Of women identified with DCIS, 26 580 (74.7%) underwent BCS while 9011 (25.3%) underwent mastectomy; 17.7% undergoing BCS and 63.0% undergoing mastectomy had an axillary evaluation. Rates of axillary evaluation increased over time with mastectomy (2006, 56.6%; 2012, 67.4%) and were relatively stable with BCS (2006, 18.5%; 2012, 16.2%). Rates of ALND decreased in women undergoing mastectomy (2006, 20.0%; 2012, 10.7%) and BCS (2006, 1.2%; 2012, 0.3%), with increasing use of SLNB. In a multivariable analysis, hospital factors including nonteaching hospital (risk ratio [RR], 1.17; 95% CI, 1.05-1.30) and urban location (RR, 1.15; 95% CI, 1.03-1.29) influenced axillary evaluation with mastectomy. Surgeon volume was the most significant predictor of axillary evaluation among women undergoing BCS (mid vs low volume: RR, 0.87; 95% CI, 0.70-0.94; high vs low volume: RR, 0.54; 95% CI, 0.44-0.65).
Conclusions and Relevance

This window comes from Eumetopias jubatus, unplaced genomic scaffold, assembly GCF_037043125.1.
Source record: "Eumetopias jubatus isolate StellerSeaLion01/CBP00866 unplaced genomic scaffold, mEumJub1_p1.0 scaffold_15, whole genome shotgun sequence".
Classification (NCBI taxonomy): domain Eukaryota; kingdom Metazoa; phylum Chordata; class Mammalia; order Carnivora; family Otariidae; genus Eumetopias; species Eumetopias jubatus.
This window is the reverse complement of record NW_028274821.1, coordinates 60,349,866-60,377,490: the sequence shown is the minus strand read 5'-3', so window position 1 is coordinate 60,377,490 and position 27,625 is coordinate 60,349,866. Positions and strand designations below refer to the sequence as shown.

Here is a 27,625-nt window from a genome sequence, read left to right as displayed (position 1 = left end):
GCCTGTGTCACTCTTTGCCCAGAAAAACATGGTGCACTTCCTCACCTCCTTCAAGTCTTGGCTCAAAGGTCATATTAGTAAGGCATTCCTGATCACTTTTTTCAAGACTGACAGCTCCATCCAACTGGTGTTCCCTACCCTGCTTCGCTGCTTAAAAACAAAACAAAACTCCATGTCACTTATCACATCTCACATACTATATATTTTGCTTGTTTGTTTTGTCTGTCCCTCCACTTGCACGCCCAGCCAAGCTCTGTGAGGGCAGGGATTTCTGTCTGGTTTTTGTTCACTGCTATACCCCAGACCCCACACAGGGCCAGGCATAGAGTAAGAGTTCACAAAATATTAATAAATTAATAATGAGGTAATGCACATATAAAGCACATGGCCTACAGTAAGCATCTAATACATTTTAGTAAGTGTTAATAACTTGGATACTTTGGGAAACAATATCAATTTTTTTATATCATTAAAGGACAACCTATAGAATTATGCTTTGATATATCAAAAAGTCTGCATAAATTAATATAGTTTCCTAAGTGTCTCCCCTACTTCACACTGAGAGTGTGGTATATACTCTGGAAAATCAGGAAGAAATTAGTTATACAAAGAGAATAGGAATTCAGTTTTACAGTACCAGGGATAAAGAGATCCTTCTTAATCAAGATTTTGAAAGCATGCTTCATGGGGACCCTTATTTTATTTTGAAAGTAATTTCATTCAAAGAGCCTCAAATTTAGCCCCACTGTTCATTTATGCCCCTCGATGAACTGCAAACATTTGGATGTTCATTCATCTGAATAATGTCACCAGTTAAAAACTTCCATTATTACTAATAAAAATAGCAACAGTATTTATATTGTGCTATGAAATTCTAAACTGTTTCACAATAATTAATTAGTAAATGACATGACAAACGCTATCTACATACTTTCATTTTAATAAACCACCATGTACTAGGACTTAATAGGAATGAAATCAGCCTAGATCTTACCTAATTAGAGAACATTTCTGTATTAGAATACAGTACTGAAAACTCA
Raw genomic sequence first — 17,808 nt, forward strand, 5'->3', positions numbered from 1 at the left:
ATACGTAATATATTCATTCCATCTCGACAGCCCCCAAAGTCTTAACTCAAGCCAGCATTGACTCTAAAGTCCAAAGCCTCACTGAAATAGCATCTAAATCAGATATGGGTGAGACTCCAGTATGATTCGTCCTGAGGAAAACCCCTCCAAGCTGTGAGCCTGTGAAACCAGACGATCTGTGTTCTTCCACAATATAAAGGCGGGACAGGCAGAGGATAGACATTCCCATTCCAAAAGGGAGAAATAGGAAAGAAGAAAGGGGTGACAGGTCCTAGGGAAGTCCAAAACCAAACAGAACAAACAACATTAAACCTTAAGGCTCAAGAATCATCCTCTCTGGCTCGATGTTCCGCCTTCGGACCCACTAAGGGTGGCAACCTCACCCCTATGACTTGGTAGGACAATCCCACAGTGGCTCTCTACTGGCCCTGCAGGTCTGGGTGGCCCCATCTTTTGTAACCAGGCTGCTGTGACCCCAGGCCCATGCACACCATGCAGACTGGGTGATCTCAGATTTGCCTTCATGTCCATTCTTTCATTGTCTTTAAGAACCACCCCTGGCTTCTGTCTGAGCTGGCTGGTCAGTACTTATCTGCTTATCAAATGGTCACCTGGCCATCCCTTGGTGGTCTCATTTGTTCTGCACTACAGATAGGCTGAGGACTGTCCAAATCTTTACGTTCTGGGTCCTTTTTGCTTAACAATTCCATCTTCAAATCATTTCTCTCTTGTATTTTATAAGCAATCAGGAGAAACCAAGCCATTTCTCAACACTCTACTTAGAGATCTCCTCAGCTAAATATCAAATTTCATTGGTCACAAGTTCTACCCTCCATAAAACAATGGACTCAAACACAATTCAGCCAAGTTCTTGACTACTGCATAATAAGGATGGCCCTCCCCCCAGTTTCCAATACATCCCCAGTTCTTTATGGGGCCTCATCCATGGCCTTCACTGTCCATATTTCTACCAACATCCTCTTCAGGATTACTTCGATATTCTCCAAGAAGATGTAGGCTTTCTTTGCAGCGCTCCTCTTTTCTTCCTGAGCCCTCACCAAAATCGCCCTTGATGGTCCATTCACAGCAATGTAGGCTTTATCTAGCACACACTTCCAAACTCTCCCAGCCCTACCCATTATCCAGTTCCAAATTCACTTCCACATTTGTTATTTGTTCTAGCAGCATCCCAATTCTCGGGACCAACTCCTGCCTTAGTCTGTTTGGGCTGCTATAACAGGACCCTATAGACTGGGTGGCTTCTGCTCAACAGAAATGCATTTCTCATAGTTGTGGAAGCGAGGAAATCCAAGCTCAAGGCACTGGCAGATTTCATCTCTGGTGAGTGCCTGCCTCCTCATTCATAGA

Despite guidelines recommending against axillary lymph node evaluation in women with DCIS undergoing BCS and uncertainty regarding its use with mastectomy, SLNB or ALND is performed frequently. Given the additional morbidity and cost of these procedures, alternative surgical approaches or prospective evaluation of the clinical benefit of axillary evaluation in women with DCIS is needed.
The widespread adoption of screening mammography has led to an increase in the diagnosis of ductal carcinoma in situ (DCIS). As a result, DCIS now makes up about 20% of all newly diagnosed breast cancers.1 The surgical treatment options of mastectomy and breast-conserving surgery (BCS) are similar for women with invasive cancer and DCIS.2 However, while lymph node evaluation is standard for women with invasive cancer, there is no demonstrated benefit for lymph node assessment in women with DCIS.3,4